Seven populations of Trialeurodes vaporariorum Westwood, each with a different history of exposure to insecticides, were surveyed for resistance to dichlorvos, malathion, methomyl, permethrin, and resmethrin. Six populations were resistant to methomyl, and four were resistant to resmethrin; one, with a long history of insecticide exposure, was slightly resistant to dichlorvos and malathion. Permethrin was most effective, followed in order by resmethrin, methomyl, malathion, and dichlorvos. Adults were more susceptible than nymphs. The spectrum of resistance was generally consistent with the history of insecticide exposure.
Document Type: Research Article
Publication date: August 1, 1983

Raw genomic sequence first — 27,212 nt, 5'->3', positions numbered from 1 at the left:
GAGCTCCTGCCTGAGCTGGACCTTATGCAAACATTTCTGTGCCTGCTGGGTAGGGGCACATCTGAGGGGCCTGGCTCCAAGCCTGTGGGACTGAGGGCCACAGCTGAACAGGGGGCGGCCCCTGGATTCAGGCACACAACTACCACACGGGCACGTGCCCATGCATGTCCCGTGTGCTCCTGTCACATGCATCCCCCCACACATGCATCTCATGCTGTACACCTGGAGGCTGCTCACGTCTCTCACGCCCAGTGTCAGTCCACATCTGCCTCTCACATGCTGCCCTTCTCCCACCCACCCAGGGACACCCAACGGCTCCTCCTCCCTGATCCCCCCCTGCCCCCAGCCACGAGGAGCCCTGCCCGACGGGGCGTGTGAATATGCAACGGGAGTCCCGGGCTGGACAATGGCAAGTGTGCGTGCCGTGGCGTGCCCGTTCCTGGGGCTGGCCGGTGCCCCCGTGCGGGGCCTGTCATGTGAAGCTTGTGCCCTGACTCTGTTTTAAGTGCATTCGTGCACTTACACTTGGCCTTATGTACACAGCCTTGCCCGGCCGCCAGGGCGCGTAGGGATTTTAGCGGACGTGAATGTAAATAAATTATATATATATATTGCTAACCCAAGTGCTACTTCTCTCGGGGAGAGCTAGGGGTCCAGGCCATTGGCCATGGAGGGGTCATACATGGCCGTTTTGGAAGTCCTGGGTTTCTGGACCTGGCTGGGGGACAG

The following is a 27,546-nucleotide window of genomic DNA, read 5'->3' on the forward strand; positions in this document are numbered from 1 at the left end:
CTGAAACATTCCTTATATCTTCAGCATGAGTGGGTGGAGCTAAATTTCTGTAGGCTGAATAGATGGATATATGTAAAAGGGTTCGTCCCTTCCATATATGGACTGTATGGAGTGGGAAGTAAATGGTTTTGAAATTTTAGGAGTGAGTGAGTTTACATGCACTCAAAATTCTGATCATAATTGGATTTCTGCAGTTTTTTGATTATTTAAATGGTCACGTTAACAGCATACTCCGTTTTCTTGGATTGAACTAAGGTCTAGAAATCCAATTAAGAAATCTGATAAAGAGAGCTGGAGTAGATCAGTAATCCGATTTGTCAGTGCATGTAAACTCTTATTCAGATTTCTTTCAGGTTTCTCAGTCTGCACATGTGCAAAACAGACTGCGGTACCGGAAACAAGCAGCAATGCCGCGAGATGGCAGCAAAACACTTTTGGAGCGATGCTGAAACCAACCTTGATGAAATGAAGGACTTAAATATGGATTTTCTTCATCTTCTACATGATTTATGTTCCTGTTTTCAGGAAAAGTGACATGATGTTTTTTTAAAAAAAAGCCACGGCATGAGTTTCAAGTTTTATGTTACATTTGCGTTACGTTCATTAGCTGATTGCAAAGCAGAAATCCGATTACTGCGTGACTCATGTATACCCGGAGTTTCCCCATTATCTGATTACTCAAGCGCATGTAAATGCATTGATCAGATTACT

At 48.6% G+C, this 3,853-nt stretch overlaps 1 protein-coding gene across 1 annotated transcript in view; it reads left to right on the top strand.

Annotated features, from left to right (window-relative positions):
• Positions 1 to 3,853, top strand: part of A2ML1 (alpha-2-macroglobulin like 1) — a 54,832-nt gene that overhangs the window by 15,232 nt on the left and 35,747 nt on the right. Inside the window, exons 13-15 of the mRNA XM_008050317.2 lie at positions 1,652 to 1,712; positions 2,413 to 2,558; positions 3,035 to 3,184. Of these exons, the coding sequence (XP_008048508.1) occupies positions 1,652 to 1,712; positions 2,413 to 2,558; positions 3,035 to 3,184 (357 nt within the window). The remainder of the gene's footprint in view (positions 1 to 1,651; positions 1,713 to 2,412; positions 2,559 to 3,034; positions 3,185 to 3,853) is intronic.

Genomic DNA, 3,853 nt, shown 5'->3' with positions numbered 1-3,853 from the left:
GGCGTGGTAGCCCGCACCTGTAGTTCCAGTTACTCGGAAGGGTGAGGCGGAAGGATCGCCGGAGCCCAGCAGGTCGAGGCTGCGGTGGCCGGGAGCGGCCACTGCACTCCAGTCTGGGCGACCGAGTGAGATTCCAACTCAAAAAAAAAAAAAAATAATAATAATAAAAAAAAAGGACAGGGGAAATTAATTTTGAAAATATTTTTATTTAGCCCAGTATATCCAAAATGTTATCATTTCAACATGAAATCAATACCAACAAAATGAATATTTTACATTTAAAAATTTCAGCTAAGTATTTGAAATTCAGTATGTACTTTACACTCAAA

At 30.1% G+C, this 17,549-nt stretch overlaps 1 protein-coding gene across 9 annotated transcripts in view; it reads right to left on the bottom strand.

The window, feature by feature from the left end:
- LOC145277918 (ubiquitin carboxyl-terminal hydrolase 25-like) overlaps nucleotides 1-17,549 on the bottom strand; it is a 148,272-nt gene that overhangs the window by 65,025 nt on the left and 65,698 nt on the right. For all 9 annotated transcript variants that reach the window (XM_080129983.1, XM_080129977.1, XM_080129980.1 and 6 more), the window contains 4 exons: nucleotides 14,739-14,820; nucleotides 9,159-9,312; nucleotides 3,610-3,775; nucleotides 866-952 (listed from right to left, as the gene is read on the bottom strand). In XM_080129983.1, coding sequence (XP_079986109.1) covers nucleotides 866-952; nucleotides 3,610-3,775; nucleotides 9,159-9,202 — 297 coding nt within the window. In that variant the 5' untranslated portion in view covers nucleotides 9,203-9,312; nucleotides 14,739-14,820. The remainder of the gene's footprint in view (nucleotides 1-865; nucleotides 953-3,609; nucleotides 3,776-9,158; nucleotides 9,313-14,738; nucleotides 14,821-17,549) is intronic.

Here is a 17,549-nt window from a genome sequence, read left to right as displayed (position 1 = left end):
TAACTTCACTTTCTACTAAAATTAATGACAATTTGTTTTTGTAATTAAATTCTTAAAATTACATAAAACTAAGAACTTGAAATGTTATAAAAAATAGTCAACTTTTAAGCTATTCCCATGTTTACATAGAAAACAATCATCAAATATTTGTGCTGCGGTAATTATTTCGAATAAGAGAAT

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Journal of Economic Entomology is published bimonthly in February, April, June, August, October, and December. The journal publishes articles on the economic significance of insects and is divided into the following sections: apiculture & social insects; arthropods in relation to plant disease; forum; insecticide resistance and resistance management; ecotoxicology; biological and microbial control; ecology and behavior; sampling and biostatistics; household and structural insects; medical entomology; molecular entomology; veterinary entomology; forest entomology; horticultural entomology; field and forage crops, and small grains; stored-product; commodity treatment and quarantine entomology; and plant resistance. In addition to research papers, Journal of Economic Entomology publishes Letters to the Editor, interpretive articles in a Forum section, Short Communications, Rapid Communications, and Book Reviews.